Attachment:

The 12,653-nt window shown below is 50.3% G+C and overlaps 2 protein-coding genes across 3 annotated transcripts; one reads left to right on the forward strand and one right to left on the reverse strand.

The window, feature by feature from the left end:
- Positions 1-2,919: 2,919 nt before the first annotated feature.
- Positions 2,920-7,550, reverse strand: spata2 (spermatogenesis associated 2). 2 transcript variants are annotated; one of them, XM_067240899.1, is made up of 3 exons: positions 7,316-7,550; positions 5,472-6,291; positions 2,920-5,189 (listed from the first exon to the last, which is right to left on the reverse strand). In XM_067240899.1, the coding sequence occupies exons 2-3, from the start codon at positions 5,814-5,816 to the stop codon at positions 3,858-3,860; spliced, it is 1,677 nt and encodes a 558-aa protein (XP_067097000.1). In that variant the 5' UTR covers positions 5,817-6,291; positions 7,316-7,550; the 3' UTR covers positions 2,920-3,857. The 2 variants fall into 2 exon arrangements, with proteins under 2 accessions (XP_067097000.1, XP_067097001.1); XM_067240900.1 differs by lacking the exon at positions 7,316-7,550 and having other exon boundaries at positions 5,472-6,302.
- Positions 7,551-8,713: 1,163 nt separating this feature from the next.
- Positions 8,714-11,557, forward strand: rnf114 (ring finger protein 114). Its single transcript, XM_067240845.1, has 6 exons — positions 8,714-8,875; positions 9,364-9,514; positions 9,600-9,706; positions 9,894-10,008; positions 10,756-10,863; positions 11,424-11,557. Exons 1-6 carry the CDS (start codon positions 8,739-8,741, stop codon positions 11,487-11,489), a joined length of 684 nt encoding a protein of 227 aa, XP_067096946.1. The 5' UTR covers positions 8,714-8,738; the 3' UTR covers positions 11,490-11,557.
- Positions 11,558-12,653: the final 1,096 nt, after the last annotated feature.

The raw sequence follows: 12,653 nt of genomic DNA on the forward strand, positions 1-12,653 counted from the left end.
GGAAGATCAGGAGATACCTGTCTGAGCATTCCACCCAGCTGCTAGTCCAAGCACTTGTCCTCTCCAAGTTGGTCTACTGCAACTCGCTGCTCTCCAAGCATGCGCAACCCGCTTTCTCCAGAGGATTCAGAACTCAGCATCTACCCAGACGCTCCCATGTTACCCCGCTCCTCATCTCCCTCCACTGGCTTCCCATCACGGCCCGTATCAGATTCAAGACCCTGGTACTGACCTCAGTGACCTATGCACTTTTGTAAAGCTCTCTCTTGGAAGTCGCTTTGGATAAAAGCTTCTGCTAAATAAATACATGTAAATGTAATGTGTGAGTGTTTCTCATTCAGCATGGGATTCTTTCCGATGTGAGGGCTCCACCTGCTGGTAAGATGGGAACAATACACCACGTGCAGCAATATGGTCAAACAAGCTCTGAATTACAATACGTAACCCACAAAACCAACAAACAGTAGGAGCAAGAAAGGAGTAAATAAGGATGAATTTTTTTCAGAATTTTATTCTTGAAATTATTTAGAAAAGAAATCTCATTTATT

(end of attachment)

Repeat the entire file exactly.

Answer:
The 12,653-nt window shown below is 50.3% G+C and overlaps 2 protein-coding genes across 3 annotated transcripts; one reads left to right on the forward strand and one right to left on the reverse strand.

The window, feature by feature from the left end:
- Positions 1-2,919: 2,919 nt before the first annotated feature.
- Positions 2,920-7,550, reverse strand: spata2 (spermatogenesis associated 2). 2 transcript variants are annotated; one of them, XM_067240899.1, is made up of 3 exons: positions 7,316-7,550; positions 5,472-6,291; positions 2,920-5,189 (listed from the first exon to the last, which is right to left on the reverse strand). In XM_067240899.1, the coding sequence occupies exons 2-3, from the start codon at positions 5,814-5,816 to the stop codon at positions 3,858-3,860; spliced, it is 1,677 nt and encodes a 558-aa protein (XP_067097000.1). In that variant the 5' UTR covers positions 5,817-6,291; positions 7,316-7,550; the 3' UTR covers positions 2,920-3,857. The 2 variants fall into 2 exon arrangements, with proteins under 2 accessions (XP_067097000.1, XP_067097001.1); XM_067240900.1 differs by lacking the exon at positions 7,316-7,550 and having other exon boundaries at positions 5,472-6,302.
- Positions 7,551-8,713: 1,163 nt separating this feature from the next.
- Positions 8,714-11,557, forward strand: rnf114 (ring finger protein 114). Its single transcript, XM_067240845.1, has 6 exons — positions 8,714-8,875; positions 9,364-9,514; positions 9,600-9,706; positions 9,894-10,008; positions 10,756-10,863; positions 11,424-11,557. Exons 1-6 carry the CDS (start codon positions 8,739-8,741, stop codon positions 11,487-11,489), a joined length of 684 nt encoding a protein of 227 aa, XP_067096946.1. The 5' UTR covers positions 8,714-8,738; the 3' UTR covers positions 11,490-11,557.
- Positions 11,558-12,653: the final 1,096 nt, after the last annotated feature.

The raw sequence follows: 12,653 nt of genomic DNA on the forward strand, positions 1-12,653 counted from the left end.
GGAAGATCAGGAGATACCTGTCTGAGCATTCCACCCAGCTGCTAGTCCAAGCACTTGTCCTCTCCAAGTTGGTCTACTGCAACTCGCTGCTCTCCAAGCATGCGCAACCCGCTTTCTCCAGAGGATTCAGAACTCAGCATCTACCCAGACGCTCCCATGTTACCCCGCTCCTCATCTCCCTCCACTGGCTTCCCATCACGGCCCGTATCAGATTCAAGACCCTGGTACTGACCTCAGTGACCTATGCACTTTTGTAAAGCTCTCTCTTGGAAGTCGCTTTGGATAAAAGCTTCTGCTAAATAAATACATGTAAATGTAATGTGTGAGTGTTTCTCATTCAGCATGGGATTCTTTCCGATGTGAGGGCTCCACCTGCTGGTAAGATGGGAACAATACACCACGTGCAGCAATATGGTCAAACAAGCTCTGAATTACAATACGTAACCCACAAAACCAACAAACAGTAGGAGCAAGAAAGGAGTAAATAAGGATGAATTTTTTTCAGAATTTTATTCTTGAAATTATTTAGAAAAGAAATCTCATTTATT